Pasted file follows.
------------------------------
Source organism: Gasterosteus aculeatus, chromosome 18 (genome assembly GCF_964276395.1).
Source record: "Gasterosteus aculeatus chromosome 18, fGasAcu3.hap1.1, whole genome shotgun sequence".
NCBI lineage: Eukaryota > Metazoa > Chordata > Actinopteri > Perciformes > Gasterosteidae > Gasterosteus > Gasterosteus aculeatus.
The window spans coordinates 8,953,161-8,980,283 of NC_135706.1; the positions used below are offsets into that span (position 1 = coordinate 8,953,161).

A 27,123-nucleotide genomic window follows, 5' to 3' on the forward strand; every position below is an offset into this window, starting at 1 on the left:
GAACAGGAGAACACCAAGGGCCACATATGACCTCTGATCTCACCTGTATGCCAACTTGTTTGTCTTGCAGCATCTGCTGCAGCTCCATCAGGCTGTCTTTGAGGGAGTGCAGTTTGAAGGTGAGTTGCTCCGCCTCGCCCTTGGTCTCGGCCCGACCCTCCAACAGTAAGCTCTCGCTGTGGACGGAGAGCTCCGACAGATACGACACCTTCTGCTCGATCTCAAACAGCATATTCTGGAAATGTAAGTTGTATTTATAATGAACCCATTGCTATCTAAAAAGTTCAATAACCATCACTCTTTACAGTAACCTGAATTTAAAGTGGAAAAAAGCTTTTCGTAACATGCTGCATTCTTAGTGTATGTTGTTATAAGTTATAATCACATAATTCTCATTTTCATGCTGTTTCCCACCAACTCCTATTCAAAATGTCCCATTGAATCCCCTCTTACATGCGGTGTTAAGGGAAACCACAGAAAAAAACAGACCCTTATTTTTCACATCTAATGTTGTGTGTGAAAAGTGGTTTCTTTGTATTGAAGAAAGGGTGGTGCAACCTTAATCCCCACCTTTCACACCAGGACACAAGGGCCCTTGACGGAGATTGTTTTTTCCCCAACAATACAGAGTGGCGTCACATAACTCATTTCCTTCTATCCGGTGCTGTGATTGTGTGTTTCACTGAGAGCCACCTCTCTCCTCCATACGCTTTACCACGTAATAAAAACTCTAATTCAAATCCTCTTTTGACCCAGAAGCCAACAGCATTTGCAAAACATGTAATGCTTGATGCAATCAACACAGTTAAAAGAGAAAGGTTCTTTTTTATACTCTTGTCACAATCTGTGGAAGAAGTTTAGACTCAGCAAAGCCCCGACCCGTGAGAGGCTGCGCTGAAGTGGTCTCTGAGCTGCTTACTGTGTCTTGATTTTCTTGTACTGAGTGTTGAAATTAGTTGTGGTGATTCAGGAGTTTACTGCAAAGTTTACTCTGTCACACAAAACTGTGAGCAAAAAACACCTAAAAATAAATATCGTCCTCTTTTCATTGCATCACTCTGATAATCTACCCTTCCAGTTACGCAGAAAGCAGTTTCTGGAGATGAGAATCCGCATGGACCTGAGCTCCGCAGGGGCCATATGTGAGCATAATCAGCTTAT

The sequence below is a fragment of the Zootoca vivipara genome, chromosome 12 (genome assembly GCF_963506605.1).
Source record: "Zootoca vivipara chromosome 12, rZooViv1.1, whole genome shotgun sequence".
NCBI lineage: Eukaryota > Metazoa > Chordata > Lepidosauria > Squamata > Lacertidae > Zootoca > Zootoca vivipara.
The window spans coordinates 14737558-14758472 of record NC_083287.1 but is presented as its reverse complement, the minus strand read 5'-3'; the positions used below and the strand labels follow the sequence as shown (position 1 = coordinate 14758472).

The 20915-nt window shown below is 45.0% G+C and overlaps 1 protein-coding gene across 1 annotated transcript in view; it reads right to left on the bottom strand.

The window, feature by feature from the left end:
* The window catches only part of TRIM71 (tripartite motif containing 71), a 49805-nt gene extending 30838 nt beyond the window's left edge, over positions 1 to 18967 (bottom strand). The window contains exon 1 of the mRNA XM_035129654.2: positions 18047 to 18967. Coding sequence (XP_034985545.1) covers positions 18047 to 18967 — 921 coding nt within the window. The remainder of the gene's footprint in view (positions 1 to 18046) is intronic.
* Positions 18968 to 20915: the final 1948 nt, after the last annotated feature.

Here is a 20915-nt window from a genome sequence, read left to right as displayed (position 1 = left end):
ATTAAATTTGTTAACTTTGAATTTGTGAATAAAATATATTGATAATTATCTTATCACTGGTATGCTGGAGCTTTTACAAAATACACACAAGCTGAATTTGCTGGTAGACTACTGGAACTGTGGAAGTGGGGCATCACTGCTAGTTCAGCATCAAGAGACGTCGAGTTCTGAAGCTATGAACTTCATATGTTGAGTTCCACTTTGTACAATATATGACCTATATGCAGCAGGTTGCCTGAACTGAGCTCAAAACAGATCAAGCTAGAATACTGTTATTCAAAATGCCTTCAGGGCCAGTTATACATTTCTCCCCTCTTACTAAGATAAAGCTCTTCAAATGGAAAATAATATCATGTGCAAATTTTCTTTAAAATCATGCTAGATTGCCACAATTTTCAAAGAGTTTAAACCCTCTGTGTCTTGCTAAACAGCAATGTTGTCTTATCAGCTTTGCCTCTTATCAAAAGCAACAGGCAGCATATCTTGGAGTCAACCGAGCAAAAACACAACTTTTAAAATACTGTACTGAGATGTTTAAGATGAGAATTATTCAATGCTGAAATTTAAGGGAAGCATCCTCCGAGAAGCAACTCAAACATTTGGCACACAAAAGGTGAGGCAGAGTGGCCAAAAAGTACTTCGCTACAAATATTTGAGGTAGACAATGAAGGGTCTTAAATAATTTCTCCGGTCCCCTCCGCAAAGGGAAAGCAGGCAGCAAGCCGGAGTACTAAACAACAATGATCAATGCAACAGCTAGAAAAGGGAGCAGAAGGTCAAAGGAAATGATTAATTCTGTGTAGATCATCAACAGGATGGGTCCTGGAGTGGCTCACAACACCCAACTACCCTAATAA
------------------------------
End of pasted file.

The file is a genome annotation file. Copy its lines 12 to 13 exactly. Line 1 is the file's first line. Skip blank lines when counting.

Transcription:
The window, feature by feature from the left end:
* The window catches only part of TRIM71 (tripartite motif containing 71), a 49805-nt gene extending 30838 nt beyond the window's left edge, over positions 1 to 18967 (bottom strand). The window contains exon 1 of the mRNA XM_035129654.2: positions 18047 to 18967. Coding sequence (XP_034985545.1) covers positions 18047 to 18967 — 921 coding nt within the window. The remainder of the gene's footprint in view (positions 1 to 18046) is intronic.